Di·​wa·​li də-ˈwä-lē How to pronounce Diwali (audio)
variants or less commonly Divali or Dewali
plural Diwalis also Divalis or Dewalis
: a Hindu festival of lights held in late October or early November
Candlelight and lanterns are traditional beacons of autumn and winter for many cultures—from Diwali to Christmas to Hanukkah—as communities usher in longer nights.Leeta-Rose Ballester

Examples of Diwali in a Sentence

Recent Examples on the Web That shot during Diwali when the camera was swinging over the people, the crane broke. Selome Hailu, Variety, 12 Mar. 2024 Plus, there are the big holidays around the world, like Diwali, Eid and Christmas, which reliably translate into huge crowds and high rates. Christopher Elliott, USA TODAY, 7 Jan. 2024 But a lot can change in a 12-hour flight — and Yash and Nikki decide to make this a Diwali to remember. EW.com, 24 Nov. 2023 The sequence was planned fairly late in the day with a Diwali holiday release date locked. Naman Ramachandran, Variety, 30 Jan. 2024 The parting bite was coconut fudge finished with edible gold leaf, a nod to the Diwali rituals of eating sweets and giving gifts. Mahira Rivers, New York Times, 16 Nov. 2023 In November, to commemorate Diwali, the brothers released Rupee’s first India pale ale, designed to taste more like the original English ales that were shipped to the colonies. Tony Rehagen, Washington Post, 25 Jan. 2024 His family would string holiday lights around their yard in late October or early November for Diwali, the Hindu festival of lights that welcomes the new year. Deborah Netburn, Los Angeles Times, 21 Dec. 2023 From that feedback, Beachwood City Schools updated its academic calendar, closing schools on the Muslim holiday of Eid al-Fitr; for Diwali, the Indian festival of lights; and for Lunar New Year in Chinese culture. Jackie Valley, The Christian Science Monitor, 5 Dec. 2023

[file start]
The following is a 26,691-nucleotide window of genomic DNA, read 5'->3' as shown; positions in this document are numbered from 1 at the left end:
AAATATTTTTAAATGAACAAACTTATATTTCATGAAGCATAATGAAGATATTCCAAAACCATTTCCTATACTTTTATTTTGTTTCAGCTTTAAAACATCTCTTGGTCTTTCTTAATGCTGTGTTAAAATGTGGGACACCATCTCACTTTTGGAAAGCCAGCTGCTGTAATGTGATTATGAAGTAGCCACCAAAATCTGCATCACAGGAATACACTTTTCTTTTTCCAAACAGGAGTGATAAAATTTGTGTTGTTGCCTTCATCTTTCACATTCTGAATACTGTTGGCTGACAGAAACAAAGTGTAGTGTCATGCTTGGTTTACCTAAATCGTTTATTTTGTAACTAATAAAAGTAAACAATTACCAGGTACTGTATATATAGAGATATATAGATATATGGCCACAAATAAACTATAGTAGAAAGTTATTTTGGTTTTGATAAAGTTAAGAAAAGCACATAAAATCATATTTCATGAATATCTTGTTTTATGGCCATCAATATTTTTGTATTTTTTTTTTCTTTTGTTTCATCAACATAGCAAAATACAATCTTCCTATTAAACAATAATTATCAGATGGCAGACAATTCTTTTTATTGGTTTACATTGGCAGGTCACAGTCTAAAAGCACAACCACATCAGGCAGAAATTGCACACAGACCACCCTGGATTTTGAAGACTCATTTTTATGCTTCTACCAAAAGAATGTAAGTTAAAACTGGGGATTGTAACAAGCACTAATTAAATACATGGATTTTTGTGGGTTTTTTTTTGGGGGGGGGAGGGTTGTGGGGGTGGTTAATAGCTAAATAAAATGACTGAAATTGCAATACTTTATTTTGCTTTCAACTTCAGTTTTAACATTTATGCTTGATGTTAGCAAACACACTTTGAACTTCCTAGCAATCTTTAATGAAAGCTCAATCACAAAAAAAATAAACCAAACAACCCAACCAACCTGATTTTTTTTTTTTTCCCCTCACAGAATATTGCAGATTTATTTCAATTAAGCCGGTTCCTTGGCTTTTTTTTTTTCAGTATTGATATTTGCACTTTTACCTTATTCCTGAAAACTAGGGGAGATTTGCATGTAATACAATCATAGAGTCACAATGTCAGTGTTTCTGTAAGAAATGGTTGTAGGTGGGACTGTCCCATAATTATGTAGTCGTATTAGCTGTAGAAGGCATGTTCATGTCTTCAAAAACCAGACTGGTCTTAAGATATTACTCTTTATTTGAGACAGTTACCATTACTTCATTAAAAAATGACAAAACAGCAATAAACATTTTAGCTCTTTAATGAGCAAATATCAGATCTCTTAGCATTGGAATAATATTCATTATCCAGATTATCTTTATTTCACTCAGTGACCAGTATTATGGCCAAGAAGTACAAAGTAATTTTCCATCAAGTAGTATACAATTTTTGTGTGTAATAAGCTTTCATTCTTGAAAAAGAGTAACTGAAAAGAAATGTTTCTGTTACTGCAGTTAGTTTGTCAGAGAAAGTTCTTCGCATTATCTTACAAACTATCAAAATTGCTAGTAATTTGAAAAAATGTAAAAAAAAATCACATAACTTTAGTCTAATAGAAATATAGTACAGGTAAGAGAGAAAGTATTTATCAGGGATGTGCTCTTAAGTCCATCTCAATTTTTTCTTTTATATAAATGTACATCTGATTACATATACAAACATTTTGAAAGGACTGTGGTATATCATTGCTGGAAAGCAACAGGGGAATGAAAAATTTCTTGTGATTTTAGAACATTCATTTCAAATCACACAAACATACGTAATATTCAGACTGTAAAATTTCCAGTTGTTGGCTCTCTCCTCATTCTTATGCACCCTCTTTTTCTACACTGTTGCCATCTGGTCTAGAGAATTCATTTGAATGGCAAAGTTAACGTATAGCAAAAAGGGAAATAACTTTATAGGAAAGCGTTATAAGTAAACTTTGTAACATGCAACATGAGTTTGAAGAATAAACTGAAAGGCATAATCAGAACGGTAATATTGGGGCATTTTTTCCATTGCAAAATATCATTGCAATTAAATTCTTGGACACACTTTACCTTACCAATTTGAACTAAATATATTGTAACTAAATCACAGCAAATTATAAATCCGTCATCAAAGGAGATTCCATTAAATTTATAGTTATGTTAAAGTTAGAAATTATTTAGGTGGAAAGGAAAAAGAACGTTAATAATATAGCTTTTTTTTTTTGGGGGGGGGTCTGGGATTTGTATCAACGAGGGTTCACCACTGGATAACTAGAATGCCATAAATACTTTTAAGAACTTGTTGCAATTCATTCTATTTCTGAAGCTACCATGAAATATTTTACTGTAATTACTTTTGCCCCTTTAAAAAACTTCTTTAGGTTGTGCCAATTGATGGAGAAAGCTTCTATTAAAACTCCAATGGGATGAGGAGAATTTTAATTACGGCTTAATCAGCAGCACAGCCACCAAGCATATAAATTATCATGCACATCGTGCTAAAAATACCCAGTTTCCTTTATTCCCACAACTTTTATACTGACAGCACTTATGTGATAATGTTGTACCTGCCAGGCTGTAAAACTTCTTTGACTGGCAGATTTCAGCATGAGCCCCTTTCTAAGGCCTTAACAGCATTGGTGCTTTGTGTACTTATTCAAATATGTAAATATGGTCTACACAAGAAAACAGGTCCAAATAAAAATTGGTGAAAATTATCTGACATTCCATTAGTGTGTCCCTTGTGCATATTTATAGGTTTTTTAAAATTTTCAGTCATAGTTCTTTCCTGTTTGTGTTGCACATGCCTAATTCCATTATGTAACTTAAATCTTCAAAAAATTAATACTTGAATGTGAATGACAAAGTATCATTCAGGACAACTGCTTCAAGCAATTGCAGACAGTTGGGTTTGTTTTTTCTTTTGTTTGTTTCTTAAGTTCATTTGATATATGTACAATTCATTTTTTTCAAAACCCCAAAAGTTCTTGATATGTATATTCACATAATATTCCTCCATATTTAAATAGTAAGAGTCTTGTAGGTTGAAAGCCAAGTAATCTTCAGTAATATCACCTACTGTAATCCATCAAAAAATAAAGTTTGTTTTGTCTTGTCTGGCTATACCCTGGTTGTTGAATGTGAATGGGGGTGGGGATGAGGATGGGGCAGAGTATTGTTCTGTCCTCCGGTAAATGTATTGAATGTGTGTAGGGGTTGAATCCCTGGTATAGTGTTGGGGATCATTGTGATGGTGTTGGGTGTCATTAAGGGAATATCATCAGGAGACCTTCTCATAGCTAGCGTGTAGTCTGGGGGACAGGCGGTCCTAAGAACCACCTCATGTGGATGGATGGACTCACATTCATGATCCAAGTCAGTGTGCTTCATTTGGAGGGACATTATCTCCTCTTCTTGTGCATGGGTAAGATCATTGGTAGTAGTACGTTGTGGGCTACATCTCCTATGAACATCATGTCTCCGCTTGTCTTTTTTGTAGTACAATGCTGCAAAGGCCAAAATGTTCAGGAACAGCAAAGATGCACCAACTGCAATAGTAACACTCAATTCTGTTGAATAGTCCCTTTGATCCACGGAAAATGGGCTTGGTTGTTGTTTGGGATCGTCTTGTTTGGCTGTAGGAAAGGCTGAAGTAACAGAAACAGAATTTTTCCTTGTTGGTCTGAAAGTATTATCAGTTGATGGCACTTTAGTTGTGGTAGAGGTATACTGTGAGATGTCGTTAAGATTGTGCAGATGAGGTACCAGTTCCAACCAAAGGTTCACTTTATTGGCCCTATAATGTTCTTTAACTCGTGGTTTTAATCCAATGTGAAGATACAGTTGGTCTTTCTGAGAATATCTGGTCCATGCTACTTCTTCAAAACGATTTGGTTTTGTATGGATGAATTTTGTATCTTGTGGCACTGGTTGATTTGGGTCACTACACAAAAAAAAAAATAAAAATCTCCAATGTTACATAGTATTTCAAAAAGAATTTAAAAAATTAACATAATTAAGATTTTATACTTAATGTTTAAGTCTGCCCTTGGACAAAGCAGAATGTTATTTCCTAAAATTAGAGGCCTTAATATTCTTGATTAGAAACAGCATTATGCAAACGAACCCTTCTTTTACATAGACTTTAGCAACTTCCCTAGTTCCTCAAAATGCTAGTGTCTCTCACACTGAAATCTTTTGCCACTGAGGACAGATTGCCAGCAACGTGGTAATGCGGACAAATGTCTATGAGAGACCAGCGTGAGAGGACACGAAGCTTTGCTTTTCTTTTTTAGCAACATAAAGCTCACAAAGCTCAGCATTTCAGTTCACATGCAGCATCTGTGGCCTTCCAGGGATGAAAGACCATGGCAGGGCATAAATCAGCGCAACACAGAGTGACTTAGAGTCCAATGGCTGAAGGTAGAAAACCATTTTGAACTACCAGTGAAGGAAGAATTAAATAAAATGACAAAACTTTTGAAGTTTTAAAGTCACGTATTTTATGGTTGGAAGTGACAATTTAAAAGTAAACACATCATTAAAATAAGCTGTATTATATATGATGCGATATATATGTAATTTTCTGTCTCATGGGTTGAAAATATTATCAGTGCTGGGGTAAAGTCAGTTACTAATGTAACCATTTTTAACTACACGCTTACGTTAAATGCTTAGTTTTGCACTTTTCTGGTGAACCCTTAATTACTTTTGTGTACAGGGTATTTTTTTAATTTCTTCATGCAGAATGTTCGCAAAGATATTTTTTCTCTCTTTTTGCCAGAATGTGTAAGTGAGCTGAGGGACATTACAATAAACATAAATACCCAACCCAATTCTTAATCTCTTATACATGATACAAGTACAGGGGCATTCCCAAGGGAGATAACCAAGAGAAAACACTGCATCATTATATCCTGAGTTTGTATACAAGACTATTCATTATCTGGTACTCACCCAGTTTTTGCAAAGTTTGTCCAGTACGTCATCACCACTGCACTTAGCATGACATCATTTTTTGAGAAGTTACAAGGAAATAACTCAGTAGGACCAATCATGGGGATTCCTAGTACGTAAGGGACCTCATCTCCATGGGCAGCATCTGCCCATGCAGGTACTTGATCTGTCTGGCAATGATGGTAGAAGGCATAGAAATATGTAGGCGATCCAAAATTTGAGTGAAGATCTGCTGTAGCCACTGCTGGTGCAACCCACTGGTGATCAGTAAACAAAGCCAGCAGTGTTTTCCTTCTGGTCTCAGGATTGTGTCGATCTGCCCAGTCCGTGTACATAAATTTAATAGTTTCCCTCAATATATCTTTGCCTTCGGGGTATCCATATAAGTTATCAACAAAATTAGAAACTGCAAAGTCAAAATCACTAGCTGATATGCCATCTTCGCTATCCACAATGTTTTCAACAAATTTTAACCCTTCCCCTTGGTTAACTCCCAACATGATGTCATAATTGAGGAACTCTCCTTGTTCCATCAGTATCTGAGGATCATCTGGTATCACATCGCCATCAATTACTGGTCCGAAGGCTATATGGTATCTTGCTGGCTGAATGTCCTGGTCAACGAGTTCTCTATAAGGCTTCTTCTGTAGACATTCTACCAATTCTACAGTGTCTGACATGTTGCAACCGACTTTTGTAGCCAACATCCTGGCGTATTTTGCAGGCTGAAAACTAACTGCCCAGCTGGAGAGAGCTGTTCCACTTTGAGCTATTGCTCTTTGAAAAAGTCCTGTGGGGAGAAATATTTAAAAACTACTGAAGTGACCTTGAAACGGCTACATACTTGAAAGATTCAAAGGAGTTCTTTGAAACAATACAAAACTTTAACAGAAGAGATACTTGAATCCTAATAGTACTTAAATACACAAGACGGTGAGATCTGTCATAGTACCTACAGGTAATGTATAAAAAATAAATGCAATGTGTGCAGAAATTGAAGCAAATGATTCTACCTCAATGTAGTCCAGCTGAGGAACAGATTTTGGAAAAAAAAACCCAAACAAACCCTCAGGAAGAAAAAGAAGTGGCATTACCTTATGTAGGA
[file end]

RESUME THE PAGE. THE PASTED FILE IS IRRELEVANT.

These examples are programmatically compiled from various online sources to illustrate current usage of the word 'Diwali.' Any opinions expressed in the examples do not represent those of Merriam-Webster or its editors. Send us feedback about these examples.

Word History


borrowed from Hindi dīvālī, divālī, going back to Middle Indo-Aryan dīvālī-, dīvāvalī-, going back to Sanskrit dīpāvaliḥ "row of lights, the Diwali festival," from dīpaḥ "lamp, light" (noun extracted from dīpayati "[s/he] sets alight, lights, illuminates," causative derivative from the base of dī́deti "[it] shines, is bright") + āvaliḥ "row, line" (of uncertain origin) — more at psychedelic entry 1

First Known Use

1698, in the meaning defined above

Time Traveler
The first known use of Diwali was in 1698

Dictionary Entries Near Diwali

Cite this Entry

“Diwali.” Merriam-Webster.com Dictionary, Merriam-Webster, https://www.merriam-webster.com/dictionary/Diwali. Accessed 23 Apr. 2024.

Last Updated: - Updated example sentences
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